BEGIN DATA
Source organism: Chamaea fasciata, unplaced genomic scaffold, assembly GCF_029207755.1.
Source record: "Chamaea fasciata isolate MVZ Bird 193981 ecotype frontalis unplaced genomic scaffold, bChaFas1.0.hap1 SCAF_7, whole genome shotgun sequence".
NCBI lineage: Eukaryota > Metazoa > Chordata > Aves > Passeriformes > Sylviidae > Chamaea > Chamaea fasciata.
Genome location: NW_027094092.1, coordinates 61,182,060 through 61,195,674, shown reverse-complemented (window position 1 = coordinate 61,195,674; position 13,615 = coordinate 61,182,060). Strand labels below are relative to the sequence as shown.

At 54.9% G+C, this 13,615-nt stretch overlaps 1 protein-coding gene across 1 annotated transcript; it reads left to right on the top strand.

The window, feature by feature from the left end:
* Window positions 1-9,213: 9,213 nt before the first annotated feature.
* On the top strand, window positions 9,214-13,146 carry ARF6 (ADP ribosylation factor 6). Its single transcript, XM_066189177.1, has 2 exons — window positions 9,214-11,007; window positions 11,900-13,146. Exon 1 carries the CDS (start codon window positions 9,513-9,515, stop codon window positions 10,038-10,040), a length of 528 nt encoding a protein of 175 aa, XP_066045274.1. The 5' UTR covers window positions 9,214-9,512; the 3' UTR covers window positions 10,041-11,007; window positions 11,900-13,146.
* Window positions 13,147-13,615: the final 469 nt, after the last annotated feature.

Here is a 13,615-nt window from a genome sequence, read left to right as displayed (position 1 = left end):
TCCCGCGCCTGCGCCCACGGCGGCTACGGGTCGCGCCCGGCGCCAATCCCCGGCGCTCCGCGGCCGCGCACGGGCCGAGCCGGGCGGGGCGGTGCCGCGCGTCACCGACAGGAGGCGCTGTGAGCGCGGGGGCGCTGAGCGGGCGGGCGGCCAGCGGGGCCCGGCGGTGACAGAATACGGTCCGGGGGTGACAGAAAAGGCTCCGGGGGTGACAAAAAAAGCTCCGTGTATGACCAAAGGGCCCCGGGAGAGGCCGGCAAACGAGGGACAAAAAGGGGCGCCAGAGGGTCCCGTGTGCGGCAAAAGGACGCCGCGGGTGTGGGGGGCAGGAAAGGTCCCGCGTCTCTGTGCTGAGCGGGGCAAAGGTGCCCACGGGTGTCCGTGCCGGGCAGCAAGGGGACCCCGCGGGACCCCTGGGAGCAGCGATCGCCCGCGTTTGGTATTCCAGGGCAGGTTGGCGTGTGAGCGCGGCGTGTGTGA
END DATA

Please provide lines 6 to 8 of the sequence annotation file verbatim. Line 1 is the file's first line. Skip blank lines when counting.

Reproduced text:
The window, feature by feature from the left end:
* Window positions 1-9,213: 9,213 nt before the first annotated feature.
* On the top strand, window positions 9,214-13,146 carry ARF6 (ADP ribosylation factor 6). Its single transcript, XM_066189177.1, has 2 exons — window positions 9,214-11,007; window positions 11,900-13,146. Exon 1 carries the CDS (start codon window positions 9,513-9,515, stop codon window positions 10,038-10,040), a length of 528 nt encoding a protein of 175 aa, XP_066045274.1. The 5' UTR covers window positions 9,214-9,512; the 3' UTR covers window positions 10,041-11,007; window positions 11,900-13,146.